The Prevention Of Terrorism Bill under discussion in the UK begins with an insightful explanatory note by the former UK Home Secretary, David Blunkett.
As a precursor to any debate on that rather delicate matter of Human Rights, Blunkett is keen to set the record straight immediately, with a direct and typically matter of fact affirmation.
“In my view the provisions of the Prevention of Terrorism Bill are compatible with the Convention rights.”
Is that so?
Among the various rights and freedoms granted under the Convention are listed the following:
The right to liberty and security – which grants that no-one may be deprived of their liberty save in accordance with a procedure prescribed by law (such as convition by a competent court) and that everyone who is deprived of his liberty by arrest or detention shall be entitled to take proceedings by which the lawfulness of his detention shall
be decided speedily by a court and his release ordered if the detention is not lawful.
Given this apparent commitment on the part of the Home Office to observe the Convention, it is perpelxing then to read the latest reports about Palestinian refugee Mahmoud Abu Rideh.
Rideh has been held in Belmarsh and Broadmoor high security institutions since December 19, 2001 without charge or trial.
His detention is based on a Home Office opinion that he is a “suspected international terrorist ….. believed to be a risk to national security”.
This draconian state of affairs has cleary taken its toll Rideh’s mental health, who complained at a tribunal yesterday that:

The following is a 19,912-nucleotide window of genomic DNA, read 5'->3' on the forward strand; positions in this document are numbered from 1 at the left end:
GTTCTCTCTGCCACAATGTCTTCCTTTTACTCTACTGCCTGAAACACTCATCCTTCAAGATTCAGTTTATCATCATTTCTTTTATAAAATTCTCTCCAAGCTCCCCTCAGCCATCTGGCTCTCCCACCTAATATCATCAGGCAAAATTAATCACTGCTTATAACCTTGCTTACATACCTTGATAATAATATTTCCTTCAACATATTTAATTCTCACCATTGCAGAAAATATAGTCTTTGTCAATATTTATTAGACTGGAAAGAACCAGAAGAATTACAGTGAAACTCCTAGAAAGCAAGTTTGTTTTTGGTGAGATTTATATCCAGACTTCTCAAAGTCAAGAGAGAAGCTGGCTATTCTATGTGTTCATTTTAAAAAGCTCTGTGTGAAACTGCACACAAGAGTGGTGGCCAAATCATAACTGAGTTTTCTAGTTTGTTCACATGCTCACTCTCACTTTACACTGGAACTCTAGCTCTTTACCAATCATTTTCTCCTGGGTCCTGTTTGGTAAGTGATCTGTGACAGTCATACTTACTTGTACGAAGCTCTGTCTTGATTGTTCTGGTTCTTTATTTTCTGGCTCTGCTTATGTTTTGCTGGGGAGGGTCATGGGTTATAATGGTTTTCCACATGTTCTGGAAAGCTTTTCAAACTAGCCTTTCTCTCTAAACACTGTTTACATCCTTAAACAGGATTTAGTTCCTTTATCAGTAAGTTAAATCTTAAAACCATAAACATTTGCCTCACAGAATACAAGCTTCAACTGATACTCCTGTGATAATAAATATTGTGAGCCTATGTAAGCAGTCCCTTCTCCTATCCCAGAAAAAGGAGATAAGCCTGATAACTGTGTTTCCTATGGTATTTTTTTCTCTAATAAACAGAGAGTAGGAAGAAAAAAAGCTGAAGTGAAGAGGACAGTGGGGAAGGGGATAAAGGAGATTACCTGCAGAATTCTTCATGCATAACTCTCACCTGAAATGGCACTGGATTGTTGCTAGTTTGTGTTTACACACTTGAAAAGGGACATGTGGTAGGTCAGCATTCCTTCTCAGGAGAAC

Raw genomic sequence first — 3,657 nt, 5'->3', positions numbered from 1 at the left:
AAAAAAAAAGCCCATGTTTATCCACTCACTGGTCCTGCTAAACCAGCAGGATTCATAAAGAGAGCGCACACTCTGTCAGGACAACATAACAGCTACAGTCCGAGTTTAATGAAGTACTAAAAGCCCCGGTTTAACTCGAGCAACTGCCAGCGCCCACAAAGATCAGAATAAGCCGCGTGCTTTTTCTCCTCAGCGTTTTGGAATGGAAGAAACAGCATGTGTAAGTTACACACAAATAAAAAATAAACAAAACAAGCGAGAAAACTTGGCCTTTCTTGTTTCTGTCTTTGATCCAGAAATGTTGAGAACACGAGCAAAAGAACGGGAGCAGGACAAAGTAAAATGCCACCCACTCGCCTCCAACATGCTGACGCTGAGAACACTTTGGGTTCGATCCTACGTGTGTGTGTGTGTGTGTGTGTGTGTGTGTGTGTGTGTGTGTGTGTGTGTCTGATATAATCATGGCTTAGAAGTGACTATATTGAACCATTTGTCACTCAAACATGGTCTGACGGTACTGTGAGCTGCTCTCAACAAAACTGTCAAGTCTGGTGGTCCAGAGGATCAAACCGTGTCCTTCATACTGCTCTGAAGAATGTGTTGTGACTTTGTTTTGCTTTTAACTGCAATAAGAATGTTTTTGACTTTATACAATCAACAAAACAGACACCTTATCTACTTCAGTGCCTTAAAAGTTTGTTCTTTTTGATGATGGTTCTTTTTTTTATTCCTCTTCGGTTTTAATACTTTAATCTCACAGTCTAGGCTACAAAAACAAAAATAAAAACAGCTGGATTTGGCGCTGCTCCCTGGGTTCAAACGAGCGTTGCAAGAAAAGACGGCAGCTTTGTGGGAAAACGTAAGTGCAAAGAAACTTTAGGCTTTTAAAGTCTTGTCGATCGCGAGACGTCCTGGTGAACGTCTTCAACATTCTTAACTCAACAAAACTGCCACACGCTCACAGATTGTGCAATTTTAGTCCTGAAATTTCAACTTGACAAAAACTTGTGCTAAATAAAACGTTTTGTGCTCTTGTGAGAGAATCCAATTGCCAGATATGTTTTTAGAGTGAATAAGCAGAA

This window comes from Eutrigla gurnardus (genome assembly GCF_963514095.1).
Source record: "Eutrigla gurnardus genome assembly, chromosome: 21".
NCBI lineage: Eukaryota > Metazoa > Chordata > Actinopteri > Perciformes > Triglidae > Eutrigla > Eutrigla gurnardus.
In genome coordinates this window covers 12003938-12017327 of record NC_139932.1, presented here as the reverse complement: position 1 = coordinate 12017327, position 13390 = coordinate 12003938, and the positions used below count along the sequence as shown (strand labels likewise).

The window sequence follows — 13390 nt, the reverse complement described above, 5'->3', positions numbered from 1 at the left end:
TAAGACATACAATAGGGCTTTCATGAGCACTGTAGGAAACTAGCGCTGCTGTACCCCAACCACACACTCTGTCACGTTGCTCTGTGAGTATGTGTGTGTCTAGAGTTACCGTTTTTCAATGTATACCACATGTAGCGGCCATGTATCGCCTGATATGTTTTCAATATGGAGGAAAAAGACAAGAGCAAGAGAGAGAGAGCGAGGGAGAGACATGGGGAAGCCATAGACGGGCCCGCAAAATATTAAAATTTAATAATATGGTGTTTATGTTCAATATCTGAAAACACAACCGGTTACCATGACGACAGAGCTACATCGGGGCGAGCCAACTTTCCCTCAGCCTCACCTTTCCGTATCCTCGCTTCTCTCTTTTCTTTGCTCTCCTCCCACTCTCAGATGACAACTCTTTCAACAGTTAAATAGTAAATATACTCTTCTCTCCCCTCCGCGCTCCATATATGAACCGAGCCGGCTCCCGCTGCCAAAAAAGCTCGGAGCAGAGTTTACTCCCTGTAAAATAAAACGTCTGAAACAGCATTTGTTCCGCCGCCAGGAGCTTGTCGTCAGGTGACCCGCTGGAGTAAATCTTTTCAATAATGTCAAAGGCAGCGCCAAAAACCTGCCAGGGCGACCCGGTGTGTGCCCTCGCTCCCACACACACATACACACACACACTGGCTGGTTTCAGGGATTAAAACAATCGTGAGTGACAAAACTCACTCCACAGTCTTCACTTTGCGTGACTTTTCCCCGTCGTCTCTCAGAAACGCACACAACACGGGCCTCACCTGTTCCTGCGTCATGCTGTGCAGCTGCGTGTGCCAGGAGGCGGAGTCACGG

“This is torture in Broadmoor. Where is democracy? He put me in here three years and I am all broken. How many years I stay like this? This is discrimination. Where is the justice?” ( quoted in The Guardian) .
Interestingly enough, that pesky Convention would agree with Rideh, and uphold his complaint with regards to the lack of justice he is experiencing.
Take Section One Article 6 for example, which states that:
In the determination of his civil rights and obligations or of any criminal charge against him, everyone is entitled to a fair and public hearing within a reasonable time by an independent and impartial tribunal established by law.
Everyone charged with a criminal offence shall be presumed innocent until proved guilty according to law.
Furthermore, with regard to Rideh’s claims of torture, Article 3 of the Convention is short and to the point on the matter:
No-one shall be subjected to torture or to inhuman or degrading treatment or punishment.
Still, perhaps the mandarins at the Home Office were taking solace from a generous interpretation of Section One Article 5, 1C of the Convention which allows that:
the lawful arrest or detention of a person effected for the purpose of bringing him before the competent legal authority on reasonable suspicion of having committed an offence or when it is reasonably considered necessary to prevent his committing an offence or fleeing
after having done so;
That Rideh is indeed under suspicion seems grounds enough for his prolonged detention in the eyes of the Home Office, regardless of the costs such an approach has in terms, not only of fundamental basic rights and freedoms, but sheer common human decency.
I leave it to Lord Thomas who summed up this conundrum quite eloquently.
“Security is no justification for the breach of the fundamental principles which underpin our democratic system. No deprivation of liberty by ministerial say so, no midnight secret knock on the door, no gulags whether in Siberia or in Guantanamo.”
Lord Thomas, Liberal Democrat, former High Court judge (quoted in The Independent)